ALTADENA, Calif. (FOX 11) - An Altadena homeowner said it felt like "an absolute punch in the gut" when he saw that an old neighborhood tree had been butchered.
Shawn Maestretti snapped photos he shared on social media of Southern California Edison workers in the midst of trimming trees to make clearance around power lines.
Maestretti, a certified arborist and climate change educator, said what the crews did made the situation more dangerous in the long-run.
"They shortened its life," he said. "It's at risk of eventually failing. It's certainly not going look beautiful at now. It's at more risk of catching fire."
Maestretti and other neighbors believe the aggressive tree trimming is the utility's knee-jerk reaction to recent wildfires.
Lawsuits allege SoCal Edison equipment sparked the Woolsey Fire.
Altadena resident Liz Culpepper said company crews showed up in her yard last week and went to work on her tree.
"We were never consulted," she said. "No one ever came and spoke to us and according to their program they're supposed to send a consultant to your door to educate you."
The result was a botched job she said the supervisor admitted was done poorly.
"They basically amputated my tree and their solution was they offered to balance it out and I said, 'that would be like you cut off my right leg and now you and you want to amputate my left leg,'" she said.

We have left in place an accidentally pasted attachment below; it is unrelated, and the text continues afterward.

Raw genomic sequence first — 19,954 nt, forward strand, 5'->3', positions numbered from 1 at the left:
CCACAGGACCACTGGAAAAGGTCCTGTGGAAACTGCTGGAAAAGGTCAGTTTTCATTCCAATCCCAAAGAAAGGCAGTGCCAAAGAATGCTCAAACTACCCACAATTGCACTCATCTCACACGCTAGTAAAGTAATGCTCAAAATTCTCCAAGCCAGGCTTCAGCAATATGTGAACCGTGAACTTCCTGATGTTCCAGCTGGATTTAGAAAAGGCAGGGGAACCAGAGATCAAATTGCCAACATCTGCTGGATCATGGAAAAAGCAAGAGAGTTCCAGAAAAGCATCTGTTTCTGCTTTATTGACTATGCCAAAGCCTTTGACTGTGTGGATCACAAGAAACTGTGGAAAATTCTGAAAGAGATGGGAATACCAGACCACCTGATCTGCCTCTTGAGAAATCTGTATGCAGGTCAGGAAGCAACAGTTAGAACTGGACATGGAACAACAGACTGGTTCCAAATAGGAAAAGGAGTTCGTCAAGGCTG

According to SCE, the utility has identified more than 700 trees in the Altadena area that require trimming during annual maintenance.
By law, the company must maintain minimum clearance around power lines, but experts believe if crews continue to just top the trees, it will have long term effects on the environment.
"We were at 118 degrees here last summer and these trees are the only thing that kept us marginally comfortable," LA County Arboretum Interpretive Horticulturist Leigh Adams said.
A statement from SCE reads in part, "SCE seeks to perform all work in accordance with tree pruning industry standards for tree care practices. Southern California Edison continues to work with the communities it serves to help mitigate against the increasing threat of wildfires."